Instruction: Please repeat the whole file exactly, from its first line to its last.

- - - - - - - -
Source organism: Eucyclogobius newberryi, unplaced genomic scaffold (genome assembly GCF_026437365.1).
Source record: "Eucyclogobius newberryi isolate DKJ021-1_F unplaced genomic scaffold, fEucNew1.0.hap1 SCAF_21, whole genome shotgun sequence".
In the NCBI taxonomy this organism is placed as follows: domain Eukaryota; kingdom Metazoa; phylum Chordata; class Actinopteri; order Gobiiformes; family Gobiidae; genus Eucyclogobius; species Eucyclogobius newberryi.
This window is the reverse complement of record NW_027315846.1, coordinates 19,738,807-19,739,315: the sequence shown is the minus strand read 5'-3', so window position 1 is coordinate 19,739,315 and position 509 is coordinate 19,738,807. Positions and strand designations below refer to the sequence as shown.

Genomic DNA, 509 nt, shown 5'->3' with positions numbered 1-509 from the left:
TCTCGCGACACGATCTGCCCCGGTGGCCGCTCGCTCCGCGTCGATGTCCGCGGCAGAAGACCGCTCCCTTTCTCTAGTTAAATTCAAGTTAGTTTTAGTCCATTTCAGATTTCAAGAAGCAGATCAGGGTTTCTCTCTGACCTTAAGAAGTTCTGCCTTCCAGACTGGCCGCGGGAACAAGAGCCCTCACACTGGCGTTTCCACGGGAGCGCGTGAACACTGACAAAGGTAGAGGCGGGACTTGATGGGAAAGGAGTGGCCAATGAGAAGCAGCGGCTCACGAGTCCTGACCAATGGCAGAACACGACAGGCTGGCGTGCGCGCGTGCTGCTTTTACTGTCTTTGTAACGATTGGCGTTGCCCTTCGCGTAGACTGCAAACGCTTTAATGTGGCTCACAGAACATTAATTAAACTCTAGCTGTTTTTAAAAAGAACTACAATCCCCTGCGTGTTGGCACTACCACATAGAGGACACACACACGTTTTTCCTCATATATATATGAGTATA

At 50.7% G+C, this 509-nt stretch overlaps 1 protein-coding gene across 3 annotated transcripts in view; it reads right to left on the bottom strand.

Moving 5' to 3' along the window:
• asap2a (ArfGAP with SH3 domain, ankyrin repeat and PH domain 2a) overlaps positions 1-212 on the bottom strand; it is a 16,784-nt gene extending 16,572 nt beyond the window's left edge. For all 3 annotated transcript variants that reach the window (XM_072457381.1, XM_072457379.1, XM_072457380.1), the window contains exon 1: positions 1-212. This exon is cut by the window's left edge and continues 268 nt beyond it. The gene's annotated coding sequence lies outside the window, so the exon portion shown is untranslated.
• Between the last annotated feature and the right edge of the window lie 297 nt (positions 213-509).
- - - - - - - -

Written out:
Source organism: Eucyclogobius newberryi, unplaced genomic scaffold (genome assembly GCF_026437365.1).
Source record: "Eucyclogobius newberryi isolate DKJ021-1_F unplaced genomic scaffold, fEucNew1.0.hap1 SCAF_21, whole genome shotgun sequence".
In the NCBI taxonomy this organism is placed as follows: domain Eukaryota; kingdom Metazoa; phylum Chordata; class Actinopteri; order Gobiiformes; family Gobiidae; genus Eucyclogobius; species Eucyclogobius newberryi.
This window is the reverse complement of record NW_027315846.1, coordinates 19,738,807-19,739,315: the sequence shown is the minus strand read 5'-3', so window position 1 is coordinate 19,739,315 and position 509 is coordinate 19,738,807. Positions and strand designations below refer to the sequence as shown.

Genomic DNA, 509 nt, shown 5'->3' with positions numbered 1-509 from the left:
TCTCGCGACACGATCTGCCCCGGTGGCCGCTCGCTCCGCGTCGATGTCCGCGGCAGAAGACCGCTCCCTTTCTCTAGTTAAATTCAAGTTAGTTTTAGTCCATTTCAGATTTCAAGAAGCAGATCAGGGTTTCTCTCTGACCTTAAGAAGTTCTGCCTTCCAGACTGGCCGCGGGAACAAGAGCCCTCACACTGGCGTTTCCACGGGAGCGCGTGAACACTGACAAAGGTAGAGGCGGGACTTGATGGGAAAGGAGTGGCCAATGAGAAGCAGCGGCTCACGAGTCCTGACCAATGGCAGAACACGACAGGCTGGCGTGCGCGCGTGCTGCTTTTACTGTCTTTGTAACGATTGGCGTTGCCCTTCGCGTAGACTGCAAACGCTTTAATGTGGCTCACAGAACATTAATTAAACTCTAGCTGTTTTTAAAAAGAACTACAATCCCCTGCGTGTTGGCACTACCACATAGAGGACACACACACGTTTTTCCTCATATATATATGAGTATA

At 50.7% G+C, this 509-nt stretch overlaps 1 protein-coding gene across 3 annotated transcripts in view; it reads right to left on the bottom strand.

Moving 5' to 3' along the window:
• asap2a (ArfGAP with SH3 domain, ankyrin repeat and PH domain 2a) overlaps positions 1-212 on the bottom strand; it is a 16,784-nt gene extending 16,572 nt beyond the window's left edge. For all 3 annotated transcript variants that reach the window (XM_072457381.1, XM_072457379.1, XM_072457380.1), the window contains exon 1: positions 1-212. This exon is cut by the window's left edge and continues 268 nt beyond it. The gene's annotated coding sequence lies outside the window, so the exon portion shown is untranslated.
• Between the last annotated feature and the right edge of the window lie 297 nt (positions 213-509).